Originally posted on Forbes.
Did you know that New York City just became the #2 city for total available venture capital, surpassing Boston and putting Silicon Valley on notice? New York Senator Chuck Schumer rallied the crowd of founders and engineering students around this fact, remarking: “If you are interested in high-growth tech companies, New York City is the place to be.”
On Saturday, JESS3’s President and COO Leslie Bradshaw and our Technical Director Bonnie Aumann joined me at the New York Stock Exchange for the SA500, an event which brings together 500 top engineers to meet 50 of the best East Coast technology companies.
What I loved about the event:
1. The NYSE location and ambiance set the stage for an elevated experience. Founders and engineering students alike felt and appreciated the significance. Whether we all take our companies public or whether we do something significant enough in our lifetimes to be invited back, only time will tell. For now, having a presence on NYSE for SA 500 was the gift of a lifetime.
2. Meeting the next generation of engineers. Listening to them about what they are working on and learning gave me a sense of where things are headed. It was also inspiring to see my own company through their eyes; our visualizations, growth and client roster captivated them.
3. Talking with other founders about east coast living, founding and funding. The sense of community and strength of the startups were equally strong. Because I was born and raised in the Washington, DC area by New Zealander parents who worked at the Embassies, founding my company there was a natural extension.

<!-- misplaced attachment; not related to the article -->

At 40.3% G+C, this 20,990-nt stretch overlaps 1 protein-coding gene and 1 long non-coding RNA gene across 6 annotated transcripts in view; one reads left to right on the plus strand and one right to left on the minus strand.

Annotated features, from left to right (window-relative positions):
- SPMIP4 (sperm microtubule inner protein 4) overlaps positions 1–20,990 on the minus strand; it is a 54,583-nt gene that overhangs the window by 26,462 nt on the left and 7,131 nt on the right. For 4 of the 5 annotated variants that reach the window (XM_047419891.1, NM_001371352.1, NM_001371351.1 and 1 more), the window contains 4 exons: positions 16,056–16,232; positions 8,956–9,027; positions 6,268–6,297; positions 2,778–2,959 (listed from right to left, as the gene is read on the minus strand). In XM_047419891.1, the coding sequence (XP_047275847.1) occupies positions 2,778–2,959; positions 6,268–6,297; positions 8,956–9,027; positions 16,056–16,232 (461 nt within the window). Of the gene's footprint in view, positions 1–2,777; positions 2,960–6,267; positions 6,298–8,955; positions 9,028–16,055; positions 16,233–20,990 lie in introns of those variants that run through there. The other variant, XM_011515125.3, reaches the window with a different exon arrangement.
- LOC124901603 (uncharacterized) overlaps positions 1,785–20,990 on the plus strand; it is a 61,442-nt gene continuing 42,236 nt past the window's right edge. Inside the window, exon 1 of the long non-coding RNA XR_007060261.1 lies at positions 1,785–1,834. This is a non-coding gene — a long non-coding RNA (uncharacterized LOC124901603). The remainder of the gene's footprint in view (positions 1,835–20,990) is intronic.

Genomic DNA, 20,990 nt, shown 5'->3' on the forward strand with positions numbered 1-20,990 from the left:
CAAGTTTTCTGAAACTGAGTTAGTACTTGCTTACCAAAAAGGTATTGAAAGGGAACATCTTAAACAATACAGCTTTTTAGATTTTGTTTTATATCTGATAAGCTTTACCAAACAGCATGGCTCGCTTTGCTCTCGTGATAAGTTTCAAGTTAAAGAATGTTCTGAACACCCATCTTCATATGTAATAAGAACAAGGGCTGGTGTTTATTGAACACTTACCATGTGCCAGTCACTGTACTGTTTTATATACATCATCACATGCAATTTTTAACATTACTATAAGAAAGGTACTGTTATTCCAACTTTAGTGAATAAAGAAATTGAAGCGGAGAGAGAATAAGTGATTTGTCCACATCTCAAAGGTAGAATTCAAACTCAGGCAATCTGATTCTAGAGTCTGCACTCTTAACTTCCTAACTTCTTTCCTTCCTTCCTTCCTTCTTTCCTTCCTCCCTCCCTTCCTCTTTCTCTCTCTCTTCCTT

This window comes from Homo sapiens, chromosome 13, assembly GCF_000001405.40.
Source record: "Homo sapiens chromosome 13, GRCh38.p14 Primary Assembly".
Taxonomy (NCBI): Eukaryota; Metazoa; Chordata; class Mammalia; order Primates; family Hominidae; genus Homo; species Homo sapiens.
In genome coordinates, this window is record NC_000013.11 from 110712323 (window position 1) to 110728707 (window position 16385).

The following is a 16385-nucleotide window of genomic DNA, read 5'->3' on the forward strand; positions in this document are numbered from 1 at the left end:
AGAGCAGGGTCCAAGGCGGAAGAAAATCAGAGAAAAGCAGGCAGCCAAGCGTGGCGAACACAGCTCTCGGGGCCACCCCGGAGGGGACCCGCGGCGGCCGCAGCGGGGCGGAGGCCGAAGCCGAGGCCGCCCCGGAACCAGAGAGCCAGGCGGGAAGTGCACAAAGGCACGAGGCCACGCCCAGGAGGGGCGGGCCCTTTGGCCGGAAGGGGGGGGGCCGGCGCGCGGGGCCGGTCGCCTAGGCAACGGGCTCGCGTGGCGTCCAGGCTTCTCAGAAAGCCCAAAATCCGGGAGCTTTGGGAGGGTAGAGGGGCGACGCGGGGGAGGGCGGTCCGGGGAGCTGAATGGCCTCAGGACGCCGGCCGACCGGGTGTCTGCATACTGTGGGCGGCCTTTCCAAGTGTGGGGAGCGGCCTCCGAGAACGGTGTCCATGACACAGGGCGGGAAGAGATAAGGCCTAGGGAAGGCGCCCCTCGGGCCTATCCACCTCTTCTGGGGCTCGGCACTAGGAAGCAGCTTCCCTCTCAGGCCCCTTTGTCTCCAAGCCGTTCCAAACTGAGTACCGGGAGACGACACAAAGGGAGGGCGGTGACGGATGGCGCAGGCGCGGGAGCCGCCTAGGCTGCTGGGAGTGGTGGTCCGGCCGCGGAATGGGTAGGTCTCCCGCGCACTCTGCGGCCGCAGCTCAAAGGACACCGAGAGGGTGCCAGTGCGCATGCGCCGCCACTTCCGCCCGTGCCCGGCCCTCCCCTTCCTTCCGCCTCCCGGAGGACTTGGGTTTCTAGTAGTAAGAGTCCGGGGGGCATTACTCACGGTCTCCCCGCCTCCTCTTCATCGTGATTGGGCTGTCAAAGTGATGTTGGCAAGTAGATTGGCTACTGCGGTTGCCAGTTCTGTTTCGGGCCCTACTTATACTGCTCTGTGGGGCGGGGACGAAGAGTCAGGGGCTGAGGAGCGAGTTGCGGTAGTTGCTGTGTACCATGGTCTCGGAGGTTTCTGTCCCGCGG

What I would have liked to have seen at the event:
1. Where was foursquare? They are arguably one of New York City’s most notable success stories. They give all of us on the east coast hope. Would have loved to have had them in attendance and even as a featured speaker.
2. Why aren’t they learning about social APIs? I was concerned that over 95 percent of the students my team and I talked to had zero experience with the major application programming interfaces (APIs) made available by companies like Facebook, Twitter, foursquare and Google. These APIs are not only the lifeblood of our work at JESS3, but they are becoming critical components of everything from websites and applications, to traditional software and the television. I am hoping that more east coast universities step up their course offerings and make social / API work a requirement in the near future.
3. There was no mention of the Occupy Wall Street Movement. I am trying to figure out why it wasn’t mentioned and can only conclude that either (1) the organizers and speakers were either so focused on delivering their own messages that they didn’t have the room to mention it or (2) the subject made them uncomfortable and they didn’t want to be the one to bring it up. My partner Leslie Bradshaw wrote about SA 500 taking this issue head on (“A Different Kind of Occupation of Wall Street: The Silicon Alley 500“), in which the SA 500 comes out looking like the hero. Companies like ours and the other 52 companies are part of the solution, she posits. And I agree. Would have liked to have heard that message.